Latest in a series of posts on the Gadfly Forum
“In serving and responding to others within the community my golden rule will
continue to be: ‘It doesn’t cost you anything to be nice to people’.”
Grace Crampsie Smith
So in this Forum I want you to think about basic city services. Residents will be telling you things, a lot good, we hope, but certainly some complaints about basic city services. It’s in the nature of your job to have your ear to the ground. Since you are now asking people for their vote, some no doubt are responding to you with a sort of “what will you do for me”? Or here’s what I want you to do. That is, here’s a problem we’d like you to do something about. Will you work on it if I vote for you?
If elected, you may not have a hand in the day-to-day managing of public services, but you will probably find it important to establish good rapport with the Mayor and department heads and so forth to be a channel for resident voices. If another level of persuasion is necessary, you have the power of the bully pulpit at Council meetings to call attention to a problem that you feel needs tending. And in the final analysis you might utilize the power of the budget to shape how City services are performed or delivered.
What are you hearing with your ear to the ground about those basic city services that have such a great impact on the day-to-day lives of the average resident?
Please share what you are hearing, what you are thinking about on this level.
For responses by other Council candidates to this prompt, click here.
I was fortunate to be born into a family where service to others was paramount. I literally saw on a daily basis my father, as a Police Chief, constantly respond to the calls and needs of others. Community members knew if there was a problem/issue, they could go to “Jack” and he would deal with it. He emulated to me the importance of treating others with compassion, respect, objectivity, and going to whatever lengths to resolve conflicts. He was known for his motto ”It doesn’t cost you anything to be nice to people,” and I try to live his legacy every day.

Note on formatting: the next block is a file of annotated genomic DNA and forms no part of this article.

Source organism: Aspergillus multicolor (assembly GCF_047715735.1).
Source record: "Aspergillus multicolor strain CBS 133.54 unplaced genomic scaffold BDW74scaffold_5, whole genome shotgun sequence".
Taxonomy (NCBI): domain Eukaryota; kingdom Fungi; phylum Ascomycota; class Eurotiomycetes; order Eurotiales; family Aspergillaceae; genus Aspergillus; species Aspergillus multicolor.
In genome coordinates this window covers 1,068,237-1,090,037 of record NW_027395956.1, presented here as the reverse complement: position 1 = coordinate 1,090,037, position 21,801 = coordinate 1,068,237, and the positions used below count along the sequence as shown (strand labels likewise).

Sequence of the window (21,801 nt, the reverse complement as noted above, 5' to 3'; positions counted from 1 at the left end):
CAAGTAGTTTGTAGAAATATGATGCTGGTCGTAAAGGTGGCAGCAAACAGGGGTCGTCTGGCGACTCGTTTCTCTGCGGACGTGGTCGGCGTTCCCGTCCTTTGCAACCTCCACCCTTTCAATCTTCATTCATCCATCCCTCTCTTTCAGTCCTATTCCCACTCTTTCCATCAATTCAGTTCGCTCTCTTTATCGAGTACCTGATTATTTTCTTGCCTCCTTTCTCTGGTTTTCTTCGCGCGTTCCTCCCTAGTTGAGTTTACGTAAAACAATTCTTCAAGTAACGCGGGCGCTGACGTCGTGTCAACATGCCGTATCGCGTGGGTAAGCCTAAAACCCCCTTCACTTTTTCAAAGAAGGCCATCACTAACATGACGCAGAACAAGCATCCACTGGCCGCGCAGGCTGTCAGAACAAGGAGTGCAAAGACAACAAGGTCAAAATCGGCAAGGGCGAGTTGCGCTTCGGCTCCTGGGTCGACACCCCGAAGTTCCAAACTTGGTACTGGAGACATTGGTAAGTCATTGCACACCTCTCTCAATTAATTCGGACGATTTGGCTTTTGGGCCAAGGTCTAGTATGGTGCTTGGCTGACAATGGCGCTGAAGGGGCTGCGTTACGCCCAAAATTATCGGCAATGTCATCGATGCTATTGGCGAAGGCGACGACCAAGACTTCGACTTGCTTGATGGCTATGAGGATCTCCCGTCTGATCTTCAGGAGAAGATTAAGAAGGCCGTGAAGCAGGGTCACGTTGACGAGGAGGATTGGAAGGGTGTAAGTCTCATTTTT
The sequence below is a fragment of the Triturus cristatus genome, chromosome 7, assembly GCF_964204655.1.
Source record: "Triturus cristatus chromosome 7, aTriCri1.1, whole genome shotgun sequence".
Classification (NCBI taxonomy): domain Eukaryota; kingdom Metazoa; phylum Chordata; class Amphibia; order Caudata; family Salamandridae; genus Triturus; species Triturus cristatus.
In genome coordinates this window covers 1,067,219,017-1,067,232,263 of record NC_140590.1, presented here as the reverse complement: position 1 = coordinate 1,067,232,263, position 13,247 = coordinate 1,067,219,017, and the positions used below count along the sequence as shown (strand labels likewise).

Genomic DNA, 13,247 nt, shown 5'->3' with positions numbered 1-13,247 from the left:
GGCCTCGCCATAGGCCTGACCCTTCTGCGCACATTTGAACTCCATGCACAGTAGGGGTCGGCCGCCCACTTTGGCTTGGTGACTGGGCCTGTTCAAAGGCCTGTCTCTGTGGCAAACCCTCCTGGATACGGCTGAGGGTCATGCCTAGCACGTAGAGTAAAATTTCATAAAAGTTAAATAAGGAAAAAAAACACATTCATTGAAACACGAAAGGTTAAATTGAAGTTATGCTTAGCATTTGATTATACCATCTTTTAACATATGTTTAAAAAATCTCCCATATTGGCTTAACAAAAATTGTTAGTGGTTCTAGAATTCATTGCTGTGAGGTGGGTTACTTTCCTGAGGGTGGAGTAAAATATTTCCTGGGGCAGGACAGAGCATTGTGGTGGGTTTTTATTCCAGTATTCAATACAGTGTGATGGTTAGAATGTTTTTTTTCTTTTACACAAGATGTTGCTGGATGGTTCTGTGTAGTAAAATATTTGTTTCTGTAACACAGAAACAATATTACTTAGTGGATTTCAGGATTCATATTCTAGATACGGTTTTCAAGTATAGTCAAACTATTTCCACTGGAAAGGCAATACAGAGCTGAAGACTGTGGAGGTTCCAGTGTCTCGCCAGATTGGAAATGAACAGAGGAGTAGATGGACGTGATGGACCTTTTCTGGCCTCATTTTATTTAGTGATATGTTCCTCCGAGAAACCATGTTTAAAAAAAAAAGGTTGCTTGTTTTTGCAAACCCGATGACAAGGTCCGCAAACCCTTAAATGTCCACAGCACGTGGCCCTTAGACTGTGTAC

My mother was the epitome of compassion for others. As the eldest of 10, mother of 7, and a nurse, caring for others was her middle name. If someone was ill or had an unmet need, they knew they could reach out to my mom and she’d be there for them.
My 6 siblings were much older than me, so I also got to experience them as role models of service/response to others. Several went into public service, and my only sister became a Sister of Mercy, literally giving her life in service and mercy to others. I always joke that having been born in between 5 brothers she had enough of men and decided to be a nun.
It is no wonder that I choose a professional path of serving those with addictions, mental health diagnoses, and developmental disabilities, as well as counseling high school students for almost 40 years.
In my tenure as city councilperson, I frequently have constituents reach out to me re: concerns. Issues range from public works (streets), safety/police, health, etc. I have responded to every issue by first and foremost gathering the facts, then reaching out to the appropriate person(s) in city administration to address the issue. I always tell fellow community members that I am here to represent and serve them so they should not hesitate to reach out to me. I also advise them of our new Service App, which is so much easier to navigate than the past one. However, I know that not everyone can or cares to access this app.
Over time, I’ve had several concerns within the Moravian College area re: typical college student behaviors that are disruptive to the neighborhood- parties, loud noises, safety of nearby residents due to Covid. I reached out to the College President, College Police, and City Police Dept. to address these concerns. Given my belief it is best to meet issues head on with all involved, I initiated the Moravian Block Watch. This allowed neighbors to sit at the table with city police, Moravian Police, and Moravian Representatives to discuss and resolve presenting issues. I think we were progressing and had success in resolving some issues, but, unfortunately, we had to discontinue meetings due to Covid.
I truly believe the skills I have honed as a counselor, as well as in various areas within the human services field has been a definite advantage in serving as a councilperson. In my career, I have to mediate and resolve conflict amongst individuals and entities on a daily basis. I’ve learned the importance of treating all sides with respect, allowing all sides to express their concerns, and try to guide others to meeting in middle. It is also important for different sides of issues to have their consciousness raised as to the obstacles the other side may face
I never hesitate to reach out to city staff or the mayor and will continue to do so no matter who the new mayor is. I believe those within the city and the mayor know that I will always strongly advocate for those in need, from micro issues such as a potholes to macro issues such as securing inclusionary housing options for multiple income levels. Recently, when we had to implement the new stormwater fee, I noted there needed to be a tier system or appeal process, and the appeal process was added. Being a student of free/reduced lunch, I know first-hand the monetary challenges some households may face, and I will continue to advocate for those less fortunate.
In the end, in serving and responding to others within the community my golden rule will continue to be: “It doesn’t cost you anything to be nice to people.”